It’s hard to keep public attention focused on one thing for long, especially these days.
West Virginians have seen this before in different phases of the drug and overdose crisis that has gripped the state for years. If bath salts became the focus, it didn’t mean that the problems around methamphetamine had disappeared. If fentanyl was behind a crop of overdoses and became a focal point for law enforcement or legislation, it didn’t mean heroin or pills were no longer an issue.
Now it’s the drug crisis as a whole that has perhaps escaped public notice in West Virginia. The novel coronavirus has killed more than 100,000 Americans and put most of the country on some type of lockdown for months. As states have tried to reopen, it’s been made clear the virus is still very much a problem.
Combine that with unrest over the death of George Floyd and ancillary issues that have grown from racial tension, and it’s clear Americans have a lot on their minds.
Of course, the drug crisis that has killed West Virginians at a higher rate than any other state in the U.S. is still here. In fact, it’s gotten worse very recently.
According to a report from the Gazette-Mail’s Caity Coyne, the 923 emergency calls related to suspected drug overdoses in May marked a 50% increase from the same time last year. It also exceeded the number of overdose calls in any other month over the past two years by 200. Locally, the numbers are up 400%, according to Kanawha County’s Solutions Oriented Addiction Response. And, as the article notes, those are just the overdoses that are being reported. Who knows how many there have been where no one picked up the phone to call 911?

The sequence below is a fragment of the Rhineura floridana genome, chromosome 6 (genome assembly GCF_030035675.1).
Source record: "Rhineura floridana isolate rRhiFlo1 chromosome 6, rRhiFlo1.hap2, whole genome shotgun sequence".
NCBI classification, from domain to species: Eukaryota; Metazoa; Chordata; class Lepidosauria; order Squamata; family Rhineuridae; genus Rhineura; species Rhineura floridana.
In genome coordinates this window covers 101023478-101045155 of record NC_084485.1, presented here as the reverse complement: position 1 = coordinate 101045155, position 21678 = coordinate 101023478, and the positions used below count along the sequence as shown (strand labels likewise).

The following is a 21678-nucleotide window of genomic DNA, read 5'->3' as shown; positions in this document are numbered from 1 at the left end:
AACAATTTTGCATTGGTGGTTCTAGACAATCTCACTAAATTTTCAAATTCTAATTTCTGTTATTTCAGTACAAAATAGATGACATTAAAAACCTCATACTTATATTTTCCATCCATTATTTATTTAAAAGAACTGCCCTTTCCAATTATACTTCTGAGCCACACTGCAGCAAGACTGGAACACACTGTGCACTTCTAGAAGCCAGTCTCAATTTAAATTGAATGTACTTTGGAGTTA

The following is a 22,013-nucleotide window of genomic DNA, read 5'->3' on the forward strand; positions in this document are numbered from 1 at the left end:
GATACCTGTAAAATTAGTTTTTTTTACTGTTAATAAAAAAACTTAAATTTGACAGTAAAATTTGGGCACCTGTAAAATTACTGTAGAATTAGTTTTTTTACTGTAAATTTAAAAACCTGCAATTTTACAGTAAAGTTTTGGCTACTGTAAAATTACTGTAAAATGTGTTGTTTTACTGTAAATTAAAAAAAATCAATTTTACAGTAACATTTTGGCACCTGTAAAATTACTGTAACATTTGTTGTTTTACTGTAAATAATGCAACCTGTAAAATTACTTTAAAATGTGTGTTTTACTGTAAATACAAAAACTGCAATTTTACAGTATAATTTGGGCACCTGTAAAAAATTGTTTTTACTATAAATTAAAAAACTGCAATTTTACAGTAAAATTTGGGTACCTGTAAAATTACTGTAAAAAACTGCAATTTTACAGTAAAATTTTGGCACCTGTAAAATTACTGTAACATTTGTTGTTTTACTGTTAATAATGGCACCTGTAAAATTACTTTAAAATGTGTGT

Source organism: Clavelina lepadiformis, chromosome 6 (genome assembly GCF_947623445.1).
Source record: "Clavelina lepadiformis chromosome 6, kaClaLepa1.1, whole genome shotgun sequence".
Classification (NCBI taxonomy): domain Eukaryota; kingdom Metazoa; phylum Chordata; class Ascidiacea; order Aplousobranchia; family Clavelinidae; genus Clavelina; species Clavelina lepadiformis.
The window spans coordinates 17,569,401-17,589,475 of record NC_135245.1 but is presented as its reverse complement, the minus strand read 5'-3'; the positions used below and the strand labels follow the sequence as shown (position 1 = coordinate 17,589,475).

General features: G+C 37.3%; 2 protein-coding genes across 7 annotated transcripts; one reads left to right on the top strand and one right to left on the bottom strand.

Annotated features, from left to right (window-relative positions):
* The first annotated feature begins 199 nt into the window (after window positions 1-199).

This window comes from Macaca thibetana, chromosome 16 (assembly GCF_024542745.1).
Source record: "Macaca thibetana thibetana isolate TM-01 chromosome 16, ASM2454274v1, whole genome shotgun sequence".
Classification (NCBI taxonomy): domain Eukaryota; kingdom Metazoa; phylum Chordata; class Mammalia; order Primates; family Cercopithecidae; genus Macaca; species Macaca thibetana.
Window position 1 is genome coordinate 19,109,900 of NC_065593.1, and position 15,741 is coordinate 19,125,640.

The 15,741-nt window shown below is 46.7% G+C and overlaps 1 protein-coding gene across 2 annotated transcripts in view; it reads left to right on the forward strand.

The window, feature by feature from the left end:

Multiple factors likely contributed to the recent spike, but COVID-19 may be the worst thing to happen to users and those in recovery. With less access to in-person treatment and other resources, the chance for relapse goes up. The coronavirus has played havoc with the mental health and stress levels of a lot of West Virginians. Just imagine what it has done to someone with a chemical dependency, or someone trying to stay clean.
The problem is clear. The tricky part, as always, is what to do about it.
Solutions Oriented has tried to get more naloxone into the hands of users. The group is also calling for more help from the community in both private and public sectors, calling for everyone to be first responders in a fashion, looking after the well-being of those in the thralls of addiction.
Really, that is the solution, now and always. From the very early days of overdose spikes in cities and counties across West Virginia, the most effective programs have been multifaceted — involving harm reduction, access to treatment and support from neighborhoods, businesses and church communities. But, like everything else, it takes long-term focus and commitment.
West Virginians can’t forget those battling addiction, even in times like these.